Priest Gulch, Calico, Horse Creek loop
4790ft vertical Garmin, 6875ft Topo
4hrs, 33min moving time, over 5.5hrs total time
I've known about the Calico Trail for some time, since AspenMike (Mt Washington Unicycle record holder) first suggested I give it a try a few years ago. He knew I had a fondness for high altitude ridgeline riding. The topo data looked enticing - long segments of trail that followed knife edge ridgeline at 12,000ft. Of course, you had to get up there somehow.
Many trails in the Rico area are open to moto's. Bikes only, not ATV's. There are great trails all over Colorado that are open to moto's. One of my favorites is the Rainbow Trail coming down from the Monarch Crest Trail near Salida. This does not deter me. Some times moto's can make a trail a mess to ride. ATV's are really bad. Trail bikes, not so much. All of the trails I rode today are open to trail bikes, and none of the trails were any wider than 12".
I studied route options a good while for this loop. Originally, I planned to go big, parking at Priest Gulch trailhead on CO-145, then ride 25 miles of pavement to pick up the most distant access point. It was hot today. I also worried that I could no more than get into the singletrack and need to bail due to not having the legs for it or running low on water. My ride would have consisted of a state highway then. So instead of normal Hill Junkie format, which is big road climb, trail descent, I opted to hit trail first. Then I could maximize the amount of trail ridden. There were three intermediate bailout points down to CO-145 along the route.
In summary, the plan was to climb Priest Gulch Trail for eight miles, gaining about 3000ft from 8000ft starting level. This seemed quite easy, actually, as Whiteface Mountain in NY gains more in same distance and it is only 8% grade. Priest Gulch terminates on the Calico Trail. I could have started right away on Calico, as both trails start from same parking lot, but Calico was labeled with many double black diamonds on that section, and I didn't want to bury myself so early in the ride. Once up on Calico Trail at 11,000ft, it was supposed to be contour city until I wanted to get off. Burnett Creek Tr was first exit chance, just a mile into the Calico Trail. Then there was Horse Creek Tr, about 3mi in. About eight miles in was Dunton Rd, and finally I could continue on Groundhog Trail all the way to CO-145 not far from Telluride.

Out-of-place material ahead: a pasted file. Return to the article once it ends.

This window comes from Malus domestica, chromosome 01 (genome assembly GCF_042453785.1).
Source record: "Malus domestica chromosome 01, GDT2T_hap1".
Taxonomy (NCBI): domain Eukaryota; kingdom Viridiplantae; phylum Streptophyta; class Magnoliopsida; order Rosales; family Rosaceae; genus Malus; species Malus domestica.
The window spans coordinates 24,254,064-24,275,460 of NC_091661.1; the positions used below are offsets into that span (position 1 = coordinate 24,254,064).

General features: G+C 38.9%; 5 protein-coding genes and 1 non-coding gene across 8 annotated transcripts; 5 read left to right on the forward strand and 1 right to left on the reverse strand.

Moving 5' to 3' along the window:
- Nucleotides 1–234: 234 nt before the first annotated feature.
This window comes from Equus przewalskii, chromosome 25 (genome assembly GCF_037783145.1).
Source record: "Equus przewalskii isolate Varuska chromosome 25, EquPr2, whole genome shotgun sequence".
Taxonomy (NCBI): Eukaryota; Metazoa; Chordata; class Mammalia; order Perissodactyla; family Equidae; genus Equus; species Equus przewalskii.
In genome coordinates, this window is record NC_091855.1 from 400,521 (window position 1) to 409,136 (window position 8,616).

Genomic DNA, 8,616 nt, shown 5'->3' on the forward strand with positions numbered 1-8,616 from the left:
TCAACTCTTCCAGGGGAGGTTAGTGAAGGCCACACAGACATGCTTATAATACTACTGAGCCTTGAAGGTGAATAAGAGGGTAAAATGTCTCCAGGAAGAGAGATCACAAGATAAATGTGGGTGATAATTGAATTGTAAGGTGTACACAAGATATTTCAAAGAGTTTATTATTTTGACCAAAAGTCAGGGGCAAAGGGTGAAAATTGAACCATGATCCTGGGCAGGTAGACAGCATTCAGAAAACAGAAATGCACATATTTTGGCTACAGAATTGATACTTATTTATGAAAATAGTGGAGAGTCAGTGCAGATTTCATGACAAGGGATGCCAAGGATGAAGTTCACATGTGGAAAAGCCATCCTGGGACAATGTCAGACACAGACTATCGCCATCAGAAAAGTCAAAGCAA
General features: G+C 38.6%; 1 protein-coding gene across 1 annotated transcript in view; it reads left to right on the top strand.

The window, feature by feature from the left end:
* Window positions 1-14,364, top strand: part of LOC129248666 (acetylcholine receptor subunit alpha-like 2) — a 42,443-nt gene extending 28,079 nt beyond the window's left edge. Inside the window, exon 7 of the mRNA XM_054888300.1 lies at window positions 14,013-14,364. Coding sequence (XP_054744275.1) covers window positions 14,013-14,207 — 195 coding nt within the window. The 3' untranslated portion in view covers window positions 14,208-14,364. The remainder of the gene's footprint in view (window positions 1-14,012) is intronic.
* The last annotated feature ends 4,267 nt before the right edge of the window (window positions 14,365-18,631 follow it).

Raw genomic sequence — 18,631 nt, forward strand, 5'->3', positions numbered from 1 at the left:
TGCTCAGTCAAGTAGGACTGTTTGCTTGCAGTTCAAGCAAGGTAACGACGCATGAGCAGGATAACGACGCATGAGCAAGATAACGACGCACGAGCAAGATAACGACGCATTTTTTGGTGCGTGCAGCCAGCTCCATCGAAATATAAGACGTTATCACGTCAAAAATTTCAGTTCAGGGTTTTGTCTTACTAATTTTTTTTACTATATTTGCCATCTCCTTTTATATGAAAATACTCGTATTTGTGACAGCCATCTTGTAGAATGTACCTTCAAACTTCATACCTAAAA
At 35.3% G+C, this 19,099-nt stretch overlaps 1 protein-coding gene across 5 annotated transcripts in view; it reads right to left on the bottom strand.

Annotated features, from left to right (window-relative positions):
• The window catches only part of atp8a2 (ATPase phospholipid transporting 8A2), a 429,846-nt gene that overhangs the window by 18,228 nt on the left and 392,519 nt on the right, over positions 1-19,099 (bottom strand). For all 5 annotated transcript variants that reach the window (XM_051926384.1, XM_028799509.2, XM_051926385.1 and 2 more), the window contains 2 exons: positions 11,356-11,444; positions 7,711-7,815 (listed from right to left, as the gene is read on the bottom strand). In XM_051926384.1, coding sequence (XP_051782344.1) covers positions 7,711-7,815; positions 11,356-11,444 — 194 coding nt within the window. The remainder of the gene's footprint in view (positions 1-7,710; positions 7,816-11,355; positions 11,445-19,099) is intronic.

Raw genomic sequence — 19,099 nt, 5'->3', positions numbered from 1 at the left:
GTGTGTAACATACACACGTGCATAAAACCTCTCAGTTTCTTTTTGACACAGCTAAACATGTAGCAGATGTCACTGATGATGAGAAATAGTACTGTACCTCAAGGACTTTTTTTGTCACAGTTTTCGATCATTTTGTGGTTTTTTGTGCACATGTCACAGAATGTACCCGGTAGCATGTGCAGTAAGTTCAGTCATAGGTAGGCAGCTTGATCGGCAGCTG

I was rolling shortly after 9am. The air was frigid and I needed the long layers again. The first three miles of Priest Gulch Trail went smoothly. A couple dismounts over huge waterbars was about it. The deal was, I wasn't gaining significant elevation. That meant only one thing. The climb was going to be heavily back loaded. Again, I was relying on sketchy data from the web. Mile 3.5-5.5 turned into a heinous hike-a-bike. I don't think the grade ever got less than 15%, and I saw 34% in one section. That is barely hikeable with a 30 lb bike. To make matters worse, often the trail was a trench filled with scree. You'd slip, slide, twist ankles, skin shins and knees up. It sucked. It really sucked. What I didn't know at the time, this was just a taste of things to come.
After mile 5.5, the grade moderated some, but nearly all of the climbing was in 15-25% range. I'd carry up a section, get on the bike, only to give half that vertical back again, get off, carry, ride 10sec, carry up, over and over and over. After a while, I learned it was more efficient to just stay off the bike. There were many water crossings, and there were no MTB tracks. Only moto tracks. I wonder why?
After about 2hrs, I reach the Calico Trail right on the edge of treeline. The view was nice. I could see the mountains I biked up two days earlier. I started riding the Calico Trail, come around this bend, and see the most despicable fall-line trail ever. The sucker went up at 30% grade and again was a trench filed with grapefruit sized rocks. It was utterly unrideable and barely hikeable. I gained another 200ft off my bike. Now the view was getting pretty nice indeed, and maybe, just maybe some of my frustration with this ride would wane. I found anywhere the trail went up or down, it was a rock filled rut. Going up, your pedals would go bang, bang, bang on the sides of the rut and your rear wheel would go slip, slip, slip on the loose rocks in the rut. It was easier to walk.